Some of us are working to change the unhealthy evangelical church culture we helped create.
In the last couple of decades, American Christian boomers (myself included) have been given an advance peek at the kind of obituary the church and the world has already begun to write about us.
Countless think pieces, podcasts, and online conversations have issued well-founded concerns and questions about the failures, flaws, and foolishness of evangelical church culture. These critiques are a magnifying mirror for baby boomers, since most of them speak directly to church cultures we helped create and support.
Not all these critiques are made in good faith—whether they’re from political scientists, sociologists, op-ed writers, exvangelicals, or from the generations born before and after us—but a surprising majority of them are.
For example, CT’s Rise and Fall of Mars Hill podcast details the leadership failure and organizational implosion of the church franchise led by Mark Driscoll. And while Driscoll himself was a Gen X pastor, Mars Hill was nourished in the soil cultivated by boomer megachurch leader culture.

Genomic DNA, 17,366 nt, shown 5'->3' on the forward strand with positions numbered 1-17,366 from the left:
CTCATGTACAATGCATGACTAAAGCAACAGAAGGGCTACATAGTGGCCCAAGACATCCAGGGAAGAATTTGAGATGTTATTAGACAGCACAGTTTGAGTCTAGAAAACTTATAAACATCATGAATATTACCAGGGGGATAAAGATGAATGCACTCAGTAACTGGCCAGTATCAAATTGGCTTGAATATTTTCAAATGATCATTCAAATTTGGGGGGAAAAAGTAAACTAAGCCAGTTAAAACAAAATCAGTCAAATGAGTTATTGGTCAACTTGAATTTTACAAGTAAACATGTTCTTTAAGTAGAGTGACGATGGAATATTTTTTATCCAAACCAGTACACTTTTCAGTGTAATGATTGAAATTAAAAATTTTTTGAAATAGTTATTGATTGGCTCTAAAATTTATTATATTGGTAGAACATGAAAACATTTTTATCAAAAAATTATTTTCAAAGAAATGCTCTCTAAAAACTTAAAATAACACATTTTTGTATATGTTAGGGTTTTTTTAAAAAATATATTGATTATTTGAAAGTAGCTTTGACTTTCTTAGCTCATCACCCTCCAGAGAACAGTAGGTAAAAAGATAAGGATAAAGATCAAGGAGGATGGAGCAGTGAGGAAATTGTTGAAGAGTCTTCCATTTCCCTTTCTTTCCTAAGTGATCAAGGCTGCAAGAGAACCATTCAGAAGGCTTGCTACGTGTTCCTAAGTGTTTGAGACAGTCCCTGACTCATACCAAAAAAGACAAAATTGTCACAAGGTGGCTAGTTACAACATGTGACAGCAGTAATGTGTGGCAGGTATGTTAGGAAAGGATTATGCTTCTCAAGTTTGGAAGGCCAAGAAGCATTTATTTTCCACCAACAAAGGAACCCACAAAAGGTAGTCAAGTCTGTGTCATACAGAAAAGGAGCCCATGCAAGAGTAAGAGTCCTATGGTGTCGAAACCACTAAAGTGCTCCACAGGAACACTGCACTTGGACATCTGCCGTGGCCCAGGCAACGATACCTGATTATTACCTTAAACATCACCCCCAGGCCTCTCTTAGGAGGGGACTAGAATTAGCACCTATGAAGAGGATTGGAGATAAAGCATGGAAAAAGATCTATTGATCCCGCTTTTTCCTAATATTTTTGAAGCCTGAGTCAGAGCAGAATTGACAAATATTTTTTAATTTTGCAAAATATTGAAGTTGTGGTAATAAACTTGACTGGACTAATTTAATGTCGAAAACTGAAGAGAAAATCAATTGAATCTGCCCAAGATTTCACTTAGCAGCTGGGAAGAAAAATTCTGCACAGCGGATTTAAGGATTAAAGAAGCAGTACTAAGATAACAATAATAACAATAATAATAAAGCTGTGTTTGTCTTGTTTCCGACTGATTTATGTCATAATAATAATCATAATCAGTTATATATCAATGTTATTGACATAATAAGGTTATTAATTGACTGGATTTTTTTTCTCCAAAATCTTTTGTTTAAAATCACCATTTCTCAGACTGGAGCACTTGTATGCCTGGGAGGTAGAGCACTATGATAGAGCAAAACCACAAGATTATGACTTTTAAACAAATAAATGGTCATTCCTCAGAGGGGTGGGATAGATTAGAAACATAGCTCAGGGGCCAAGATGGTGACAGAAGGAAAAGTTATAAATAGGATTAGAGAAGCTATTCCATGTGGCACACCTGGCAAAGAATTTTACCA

Beyond the cavalcade of prodigal leaders exposed with predictable regularity for their abuses of power, boomer Evangelicalism has often been characterized in the broader culture by who and what we oppose, instead of whom we claim to serve.
As a result, our kids and grandkids are vacating the churches we built and inhabited with the goal of passing on our faith to the next generation. But they’re not the only ones leaving.
In my ownwriting over the past decade about spiritual formation in midlife and beyond, I’ve heard from hundreds of people my age who have been wounded by the very faith systems our generation created. Some boomers were chased away, while others quietly drifted out the …